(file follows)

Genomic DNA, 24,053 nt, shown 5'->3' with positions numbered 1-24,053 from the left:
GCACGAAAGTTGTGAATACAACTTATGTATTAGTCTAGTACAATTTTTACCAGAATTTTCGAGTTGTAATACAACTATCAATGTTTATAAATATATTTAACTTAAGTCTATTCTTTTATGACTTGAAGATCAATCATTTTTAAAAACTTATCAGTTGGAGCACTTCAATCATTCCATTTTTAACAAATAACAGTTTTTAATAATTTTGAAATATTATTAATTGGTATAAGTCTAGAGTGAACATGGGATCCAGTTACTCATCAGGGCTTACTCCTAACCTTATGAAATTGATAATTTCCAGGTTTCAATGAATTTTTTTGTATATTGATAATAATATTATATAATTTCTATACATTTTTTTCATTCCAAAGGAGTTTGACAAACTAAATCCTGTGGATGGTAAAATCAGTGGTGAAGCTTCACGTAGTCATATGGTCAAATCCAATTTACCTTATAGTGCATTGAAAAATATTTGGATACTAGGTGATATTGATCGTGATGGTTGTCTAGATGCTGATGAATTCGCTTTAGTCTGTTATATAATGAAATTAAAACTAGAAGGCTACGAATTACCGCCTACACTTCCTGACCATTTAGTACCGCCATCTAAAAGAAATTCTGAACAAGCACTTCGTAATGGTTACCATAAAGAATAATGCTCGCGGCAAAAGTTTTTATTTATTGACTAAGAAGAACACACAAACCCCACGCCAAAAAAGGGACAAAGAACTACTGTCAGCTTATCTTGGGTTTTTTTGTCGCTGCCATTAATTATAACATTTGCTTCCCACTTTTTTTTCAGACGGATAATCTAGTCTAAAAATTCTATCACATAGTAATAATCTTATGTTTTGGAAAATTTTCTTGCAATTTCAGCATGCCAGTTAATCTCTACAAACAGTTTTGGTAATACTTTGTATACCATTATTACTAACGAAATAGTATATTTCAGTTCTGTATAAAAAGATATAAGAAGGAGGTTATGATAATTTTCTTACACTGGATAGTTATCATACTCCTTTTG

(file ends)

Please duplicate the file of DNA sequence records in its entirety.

Genomic DNA, 24,053 nt, shown 5'->3' with positions numbered 1-24,053 from the left:
GCACGAAAGTTGTGAATACAACTTATGTATTAGTCTAGTACAATTTTTACCAGAATTTTCGAGTTGTAATACAACTATCAATGTTTATAAATATATTTAACTTAAGTCTATTCTTTTATGACTTGAAGATCAATCATTTTTAAAAACTTATCAGTTGGAGCACTTCAATCATTCCATTTTTAACAAATAACAGTTTTTAATAATTTTGAAATATTATTAATTGGTATAAGTCTAGAGTGAACATGGGATCCAGTTACTCATCAGGGCTTACTCCTAACCTTATGAAATTGATAATTTCCAGGTTTCAATGAATTTTTTTGTATATTGATAATAATATTATATAATTTCTATACATTTTTTTCATTCCAAAGGAGTTTGACAAACTAAATCCTGTGGATGGTAAAATCAGTGGTGAAGCTTCACGTAGTCATATGGTCAAATCCAATTTACCTTATAGTGCATTGAAAAATATTTGGATACTAGGTGATATTGATCGTGATGGTTGTCTAGATGCTGATGAATTCGCTTTAGTCTGTTATATAATGAAATTAAAACTAGAAGGCTACGAATTACCGCCTACACTTCCTGACCATTTAGTACCGCCATCTAAAAGAAATTCTGAACAAGCACTTCGTAATGGTTACCATAAAGAATAATGCTCGCGGCAAAAGTTTTTATTTATTGACTAAGAAGAACACACAAACCCCACGCCAAAAAAGGGACAAAGAACTACTGTCAGCTTATCTTGGGTTTTTTTGTCGCTGCCATTAATTATAACATTTGCTTCCCACTTTTTTTTCAGACGGATAATCTAGTCTAAAAATTCTATCACATAGTAATAATCTTATGTTTTGGAAAATTTTCTTGCAATTTCAGCATGCCAGTTAATCTCTACAAACAGTTTTGGTAATACTTTGTATACCATTATTACTAACGAAATAGTATATTTCAGTTCTGTATAAAAAGATATAAGAAGGAGGTTATGATAATTTTCTTACACTGGATAGTTATCATACTCCTTTTG